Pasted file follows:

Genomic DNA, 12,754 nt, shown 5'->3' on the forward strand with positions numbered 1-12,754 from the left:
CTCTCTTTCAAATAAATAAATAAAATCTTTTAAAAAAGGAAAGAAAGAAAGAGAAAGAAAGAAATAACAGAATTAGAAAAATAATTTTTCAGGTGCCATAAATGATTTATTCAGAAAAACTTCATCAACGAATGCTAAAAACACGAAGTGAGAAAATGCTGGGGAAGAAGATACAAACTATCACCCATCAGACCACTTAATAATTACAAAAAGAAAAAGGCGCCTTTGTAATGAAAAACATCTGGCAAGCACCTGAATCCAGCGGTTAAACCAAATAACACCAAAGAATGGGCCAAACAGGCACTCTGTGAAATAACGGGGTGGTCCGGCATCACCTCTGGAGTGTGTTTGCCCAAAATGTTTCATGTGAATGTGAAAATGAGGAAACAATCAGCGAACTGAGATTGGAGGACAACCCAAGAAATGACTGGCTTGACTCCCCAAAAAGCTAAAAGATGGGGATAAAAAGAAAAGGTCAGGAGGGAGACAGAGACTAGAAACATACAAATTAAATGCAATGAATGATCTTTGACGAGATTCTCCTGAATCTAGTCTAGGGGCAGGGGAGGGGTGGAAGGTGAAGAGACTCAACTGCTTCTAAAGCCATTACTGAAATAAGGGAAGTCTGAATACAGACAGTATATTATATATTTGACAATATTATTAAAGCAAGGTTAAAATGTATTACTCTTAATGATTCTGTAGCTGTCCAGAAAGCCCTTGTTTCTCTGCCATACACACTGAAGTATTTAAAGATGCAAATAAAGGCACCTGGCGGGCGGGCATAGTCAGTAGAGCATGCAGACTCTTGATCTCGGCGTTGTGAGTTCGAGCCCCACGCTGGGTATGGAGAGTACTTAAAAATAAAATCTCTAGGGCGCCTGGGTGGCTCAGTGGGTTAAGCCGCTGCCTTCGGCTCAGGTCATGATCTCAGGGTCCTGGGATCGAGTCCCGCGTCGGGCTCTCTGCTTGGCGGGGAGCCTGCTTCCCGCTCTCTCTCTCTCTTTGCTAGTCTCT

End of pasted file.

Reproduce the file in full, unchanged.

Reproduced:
Genomic DNA, 12,754 nt, shown 5'->3' on the forward strand with positions numbered 1-12,754 from the left:
CTCTCTTTCAAATAAATAAATAAAATCTTTTAAAAAAGGAAAGAAAGAAAGAGAAAGAAAGAAATAACAGAATTAGAAAAATAATTTTTCAGGTGCCATAAATGATTTATTCAGAAAAACTTCATCAACGAATGCTAAAAACACGAAGTGAGAAAATGCTGGGGAAGAAGATACAAACTATCACCCATCAGACCACTTAATAATTACAAAAAGAAAAAGGCGCCTTTGTAATGAAAAACATCTGGCAAGCACCTGAATCCAGCGGTTAAACCAAATAACACCAAAGAATGGGCCAAACAGGCACTCTGTGAAATAACGGGGTGGTCCGGCATCACCTCTGGAGTGTGTTTGCCCAAAATGTTTCATGTGAATGTGAAAATGAGGAAACAATCAGCGAACTGAGATTGGAGGACAACCCAAGAAATGACTGGCTTGACTCCCCAAAAAGCTAAAAGATGGGGATAAAAAGAAAAGGTCAGGAGGGAGACAGAGACTAGAAACATACAAATTAAATGCAATGAATGATCTTTGACGAGATTCTCCTGAATCTAGTCTAGGGGCAGGGGAGGGGTGGAAGGTGAAGAGACTCAACTGCTTCTAAAGCCATTACTGAAATAAGGGAAGTCTGAATACAGACAGTATATTATATATTTGACAATATTATTAAAGCAAGGTTAAAATGTATTACTCTTAATGATTCTGTAGCTGTCCAGAAAGCCCTTGTTTCTCTGCCATACACACTGAAGTATTTAAAGATGCAAATAAAGGCACCTGGCGGGCGGGCATAGTCAGTAGAGCATGCAGACTCTTGATCTCGGCGTTGTGAGTTCGAGCCCCACGCTGGGTATGGAGAGTACTTAAAAATAAAATCTCTAGGGCGCCTGGGTGGCTCAGTGGGTTAAGCCGCTGCCTTCGGCTCAGGTCATGATCTCAGGGTCCTGGGATCGAGTCCCGCGTCGGGCTCTCTGCTTGGCGGGGAGCCTGCTTCCCGCTCTCTCTCTCTCTTTGCTAGTCTCT